A farmer named William Burness and his wife Agnes Brown had a son. They named him Robert. The date was January 25, 1759. The father was largely self educated and was a poor man as the world thinks, but he was a rich man in character. He was independent, sincere, hard-working, God fearing and devoted to his wife and children.
William Burness was a tenant farmer and never owned land. He toiled long hours with lots of legal problems. He died in 1784, worn out and bankrupt. "It was watching his father being beaten down that helped make Robert Burns a rebel against the social order of his day and against all injustice."
The wife and mother was Agnes Brown Burness. She was uneducated, could not read or write. In time, she gave birth to seven children, 2 boys and 5 girls. Despite her lack of formal education, she had a keen memory and a beautiful singing voice. She sang the old songs of Scotland as she worked and Robert listened.
His father gave all the children the best education he could afford, often hiring private tutors. Burns, himself was an avid reader.The early days of Robert Burness, (later he changed the name to Burns) was filled with grinding poverty and hard work. By the age of 13, he did the work of a man on a poor family diet, no doubt often filled with haggis. The hard work and limited diet lead to rheumatic heart disease which lead to an early death.
When he became a man, he was 5'10" tall and of a powerful build. His head was larger than average and he possessed large brown eyes that glowed with enthusiasm and passion when he talked. When Sir Walter Scott at age fifteen, saw Burns in Edinburgh he would later write that in his entire life, he never saw such wonderful eyes.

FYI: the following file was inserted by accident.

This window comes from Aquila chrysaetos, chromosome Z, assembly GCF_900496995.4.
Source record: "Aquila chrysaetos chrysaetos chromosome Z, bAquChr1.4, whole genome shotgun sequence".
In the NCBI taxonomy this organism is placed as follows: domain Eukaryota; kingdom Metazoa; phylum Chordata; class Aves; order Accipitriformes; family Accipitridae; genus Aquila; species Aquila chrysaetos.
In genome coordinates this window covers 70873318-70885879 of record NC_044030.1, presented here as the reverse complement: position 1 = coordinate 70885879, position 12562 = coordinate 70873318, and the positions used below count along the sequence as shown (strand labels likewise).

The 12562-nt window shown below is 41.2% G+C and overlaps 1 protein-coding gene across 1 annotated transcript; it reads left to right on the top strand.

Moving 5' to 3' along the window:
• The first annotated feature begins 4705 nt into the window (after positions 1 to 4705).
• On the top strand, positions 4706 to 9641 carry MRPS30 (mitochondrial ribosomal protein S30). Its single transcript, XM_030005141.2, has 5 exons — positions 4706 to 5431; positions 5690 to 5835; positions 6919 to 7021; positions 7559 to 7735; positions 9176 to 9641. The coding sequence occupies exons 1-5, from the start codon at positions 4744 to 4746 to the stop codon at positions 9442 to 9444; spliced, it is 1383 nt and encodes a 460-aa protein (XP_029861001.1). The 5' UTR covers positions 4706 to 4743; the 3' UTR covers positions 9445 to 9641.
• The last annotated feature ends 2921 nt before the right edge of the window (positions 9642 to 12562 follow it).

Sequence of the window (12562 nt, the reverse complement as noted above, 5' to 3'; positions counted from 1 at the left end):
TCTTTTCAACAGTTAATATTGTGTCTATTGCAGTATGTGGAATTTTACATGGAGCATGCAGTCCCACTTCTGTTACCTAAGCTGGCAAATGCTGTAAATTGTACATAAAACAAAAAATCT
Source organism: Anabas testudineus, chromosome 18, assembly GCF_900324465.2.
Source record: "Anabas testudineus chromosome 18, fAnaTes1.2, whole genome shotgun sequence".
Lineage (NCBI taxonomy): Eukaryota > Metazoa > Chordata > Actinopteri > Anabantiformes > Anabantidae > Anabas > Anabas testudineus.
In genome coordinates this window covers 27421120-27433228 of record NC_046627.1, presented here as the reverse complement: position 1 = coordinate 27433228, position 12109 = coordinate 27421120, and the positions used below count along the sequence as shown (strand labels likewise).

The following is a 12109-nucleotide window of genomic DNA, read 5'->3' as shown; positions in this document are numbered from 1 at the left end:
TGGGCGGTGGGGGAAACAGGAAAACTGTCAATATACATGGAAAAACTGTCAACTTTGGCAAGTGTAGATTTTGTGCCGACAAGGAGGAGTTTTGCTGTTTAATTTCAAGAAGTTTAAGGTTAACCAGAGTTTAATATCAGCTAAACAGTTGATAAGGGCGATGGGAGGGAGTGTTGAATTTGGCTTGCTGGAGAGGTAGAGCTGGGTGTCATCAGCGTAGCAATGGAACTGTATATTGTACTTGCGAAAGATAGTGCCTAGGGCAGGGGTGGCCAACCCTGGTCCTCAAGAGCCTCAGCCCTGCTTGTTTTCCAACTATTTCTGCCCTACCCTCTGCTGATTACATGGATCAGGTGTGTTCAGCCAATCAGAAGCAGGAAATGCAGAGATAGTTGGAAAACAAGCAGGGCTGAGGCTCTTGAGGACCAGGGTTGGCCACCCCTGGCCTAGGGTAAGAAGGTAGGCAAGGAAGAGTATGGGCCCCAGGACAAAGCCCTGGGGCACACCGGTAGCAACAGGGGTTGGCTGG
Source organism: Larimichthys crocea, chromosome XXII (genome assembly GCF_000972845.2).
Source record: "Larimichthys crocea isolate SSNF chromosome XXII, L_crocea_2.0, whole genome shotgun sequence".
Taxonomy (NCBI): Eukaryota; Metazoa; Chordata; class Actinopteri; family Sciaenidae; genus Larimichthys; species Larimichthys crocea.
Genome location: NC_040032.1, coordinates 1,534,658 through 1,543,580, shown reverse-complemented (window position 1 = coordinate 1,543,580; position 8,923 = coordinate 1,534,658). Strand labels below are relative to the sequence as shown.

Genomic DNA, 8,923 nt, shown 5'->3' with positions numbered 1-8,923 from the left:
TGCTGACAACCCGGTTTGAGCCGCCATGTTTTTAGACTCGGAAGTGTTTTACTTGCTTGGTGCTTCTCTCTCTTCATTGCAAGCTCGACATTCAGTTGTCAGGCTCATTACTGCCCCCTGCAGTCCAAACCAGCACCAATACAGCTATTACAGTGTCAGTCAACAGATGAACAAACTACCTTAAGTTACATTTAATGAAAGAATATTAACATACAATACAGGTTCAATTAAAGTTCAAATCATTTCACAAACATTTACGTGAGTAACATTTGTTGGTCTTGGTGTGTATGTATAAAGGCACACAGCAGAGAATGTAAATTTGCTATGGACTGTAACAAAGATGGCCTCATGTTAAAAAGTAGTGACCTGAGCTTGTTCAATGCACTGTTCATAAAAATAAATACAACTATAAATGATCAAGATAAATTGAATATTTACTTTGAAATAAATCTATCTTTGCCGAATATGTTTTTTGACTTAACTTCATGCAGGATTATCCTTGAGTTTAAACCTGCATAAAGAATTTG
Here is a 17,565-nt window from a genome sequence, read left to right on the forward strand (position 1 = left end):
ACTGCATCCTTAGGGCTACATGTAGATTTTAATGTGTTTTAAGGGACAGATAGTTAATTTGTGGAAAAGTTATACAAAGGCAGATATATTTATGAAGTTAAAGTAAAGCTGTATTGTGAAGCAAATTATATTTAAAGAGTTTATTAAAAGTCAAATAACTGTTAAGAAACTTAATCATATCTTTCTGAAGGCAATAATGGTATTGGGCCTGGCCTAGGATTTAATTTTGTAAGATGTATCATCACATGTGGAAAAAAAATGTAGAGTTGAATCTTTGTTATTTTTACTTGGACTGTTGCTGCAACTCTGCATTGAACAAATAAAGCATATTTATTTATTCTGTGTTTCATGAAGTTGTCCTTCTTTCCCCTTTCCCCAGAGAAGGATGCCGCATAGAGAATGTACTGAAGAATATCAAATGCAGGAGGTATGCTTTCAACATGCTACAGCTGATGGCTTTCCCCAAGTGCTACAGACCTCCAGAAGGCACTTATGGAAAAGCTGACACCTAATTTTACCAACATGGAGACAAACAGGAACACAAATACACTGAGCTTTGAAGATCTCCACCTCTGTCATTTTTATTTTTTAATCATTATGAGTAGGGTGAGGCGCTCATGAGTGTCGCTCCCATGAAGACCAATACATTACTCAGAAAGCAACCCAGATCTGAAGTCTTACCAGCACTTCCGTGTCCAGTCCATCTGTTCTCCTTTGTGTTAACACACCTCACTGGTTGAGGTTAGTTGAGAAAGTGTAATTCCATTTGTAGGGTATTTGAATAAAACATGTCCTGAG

Burns was restless, proud, intensely sympathetic and filled with a nameless ambition. He was a brilliant conversationalist and an admirable letter writer. It was said that he was a danger to religion and was a 3rd Degree Freemason. He struggled with the Calvinistic doctrine and was always in trouble with the established church.
He believed in the dignity and personal freedom of the common man. His support of the French Revolution almost cost him his government job as a tax collector. In his heart, he supported the American Revolution and wrote a poem to honor George Washington. "Whatever be my failings, for failings are a part of human nature, may they ever be those of a generous heart and an independent mind." God knows, he said, "I'm no saint, but if I could - and I think I do it as far as I am able - I would wipe all tears from all eyes."
Perhaps, his greatest contribution was in the field of music. He learned to play the fiddle at twenty-two and wrote and/or and set to music over 300 songs. Those songs his Mother sang, he placed on paper. "He took the whole body of Scottish folk songs and brought them together in a new life and spirit. He did it as a work of love for Scotland and refused all payments for his songs."
I will post Part I now and Part II tomorrow. If you find mistakes, please make a comment and let me know.